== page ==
Roughly a week later, in the same places but the world has changed. The disease is hitting hard, panic is setting in. It is strange to think that something as automatic and as simple as proximity to other people can be dangerous. Several countries have closed borders, schools and universities. People have been told to stay at home for the duration, possibly weeks or months. Italians have been singing from apartment balconies across streets in unnerving scenes of patriotism, solidarity and control.
Here, we are 1-2 weeks away from this scenario, I predict. Everyone I speak to has a different prediction. I’m put in mind of Elizabeth Delafield’s 1940 volume of her semi-fictitious diaries The Provincial Lady in Wartime, and it’s assortment of side characters populating the echelons of upper middle class London society, stating with their own intrinsic brand of self-importance that they believe, even know with certainty that the war would be over in a few months, would not really even start for a year, would last a decade or more, would involve every major power in the world, would mainly involve Germany and France. We are all waiting for something to happen, we know something is occurring, we have a heightened anticipation for news, in the absence of which we are using imagination to create scenarios, creating an illusion of calm, of understanding for ourselves, or propagating fear amongst others. I don’t know if we do this to impress others or to reassure ourselves. What drives the human instinct to portray worst possible scenarios.
Transport is noticeably less crowded, commuter trains don’t feel like the cramped necessary punishment they usually are. Presumably many people are working from home if they can. My employer is making shadow plans for this. The core function of our business relies on people gathering in a purpose built physical place, something which can’t be replicated by remote technology. We can do the admin parts, the numbers on cards and letters on coloured circles at home, but without people in the spaces the demand for that will quickly diminish, there would just be tidying up, winding down, looking for zeroes on balance sheets to do. The business assets would go into “mothballed” status until safe to resume. We are already seeing parts of society entering voluntary hibernation. Public events in the fringe art world – book launches, exhibition openings, anything involving mingling with olives and competitive attitudes – are progressively being cancelled.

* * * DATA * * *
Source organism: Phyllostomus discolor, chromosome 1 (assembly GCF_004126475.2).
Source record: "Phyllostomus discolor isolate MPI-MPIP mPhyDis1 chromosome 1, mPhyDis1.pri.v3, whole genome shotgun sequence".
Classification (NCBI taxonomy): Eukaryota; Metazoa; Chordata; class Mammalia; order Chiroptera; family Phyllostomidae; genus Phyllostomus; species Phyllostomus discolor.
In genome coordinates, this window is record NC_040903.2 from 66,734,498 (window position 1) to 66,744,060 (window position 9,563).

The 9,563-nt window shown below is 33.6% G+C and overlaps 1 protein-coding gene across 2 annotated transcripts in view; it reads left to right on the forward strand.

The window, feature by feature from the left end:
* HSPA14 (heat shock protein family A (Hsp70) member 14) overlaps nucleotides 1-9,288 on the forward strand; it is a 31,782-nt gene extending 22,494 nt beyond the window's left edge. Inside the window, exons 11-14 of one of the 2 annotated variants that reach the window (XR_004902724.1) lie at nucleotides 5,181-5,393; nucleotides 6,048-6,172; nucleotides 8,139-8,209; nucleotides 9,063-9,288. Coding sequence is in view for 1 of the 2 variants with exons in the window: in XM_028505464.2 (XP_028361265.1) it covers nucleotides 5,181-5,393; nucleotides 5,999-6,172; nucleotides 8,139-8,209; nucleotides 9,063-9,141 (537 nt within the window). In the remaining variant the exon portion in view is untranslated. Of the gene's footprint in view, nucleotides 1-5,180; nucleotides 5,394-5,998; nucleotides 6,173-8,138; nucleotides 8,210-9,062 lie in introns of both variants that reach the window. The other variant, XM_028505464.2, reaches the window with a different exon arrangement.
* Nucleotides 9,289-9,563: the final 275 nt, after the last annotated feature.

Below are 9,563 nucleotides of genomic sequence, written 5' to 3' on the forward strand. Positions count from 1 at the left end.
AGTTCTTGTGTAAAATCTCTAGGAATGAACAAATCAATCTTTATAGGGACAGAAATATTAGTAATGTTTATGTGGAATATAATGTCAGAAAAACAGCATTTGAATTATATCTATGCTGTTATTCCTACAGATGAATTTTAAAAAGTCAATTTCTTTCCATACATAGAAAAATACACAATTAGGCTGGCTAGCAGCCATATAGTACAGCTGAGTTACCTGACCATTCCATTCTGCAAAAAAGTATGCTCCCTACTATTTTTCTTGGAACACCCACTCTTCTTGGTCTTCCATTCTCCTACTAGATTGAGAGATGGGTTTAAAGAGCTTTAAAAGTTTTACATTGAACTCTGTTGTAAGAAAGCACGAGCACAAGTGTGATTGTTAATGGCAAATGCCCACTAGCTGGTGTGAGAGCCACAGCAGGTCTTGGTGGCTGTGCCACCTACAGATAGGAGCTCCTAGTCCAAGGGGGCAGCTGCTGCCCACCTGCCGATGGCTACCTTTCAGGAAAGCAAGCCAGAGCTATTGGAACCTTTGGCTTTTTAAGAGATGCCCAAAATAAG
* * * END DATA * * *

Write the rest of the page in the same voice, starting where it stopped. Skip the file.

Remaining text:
So, it seems likely we will move to a society where we stay at home. This seems daunting, imperceivable, futuristic, Orwellian, scary, fun. It could be a once-only opportunity to isolate existentially, to redefine purpose, priorities, leisure, ambitions. I don’t do too well without any human contact at all, but too much frivolous easy distraction means I seem to not get done the creative, productive self-developing things I set myself. Always a handful of never ending, always growing “projects” waiting for me when I get home at 9pm.
In an act of uncharacteristic generosity, perhaps also fear of the unknown, and without a blueprint to refer to, thew government has stated that it will underwrite a proportion of salary for everyone unable to work. I could plausibly be paid a modest but sufficient sum to live, not be required to work, and could use the time to roam the deserted streets with a bike and a camera, gathering material, writing something substantial, a journal of the oddest year to date. Times of day and night will no longer matter, as the daily structure no longer has to fit around the requirement to be at the workplace at a certain time. I could even accommodate short work tasks of a few hours, interspersed with roaming the streets. I wonder if I’d need opium and wine for energy. I’ve long thought it would be enriching to create a Debord style map of London based on lesser-known passages discovered whilst in an altered state.
It’s enjoyably reckless, but I’m already planning activities for next week on the assumption that I will be home based, and am thinking of nocturnal trips with cameras. I’d be assured to discover the presence of a secret breed of night interlopers emerging from the shadows for silent contemplation, gazing at the city lights reflected on the river, whilst the virus does its job of keeping the normal people inside.
For now though, we just wait for the call, wait for the action to stop, wait for the void to emerge, and for us to fill it.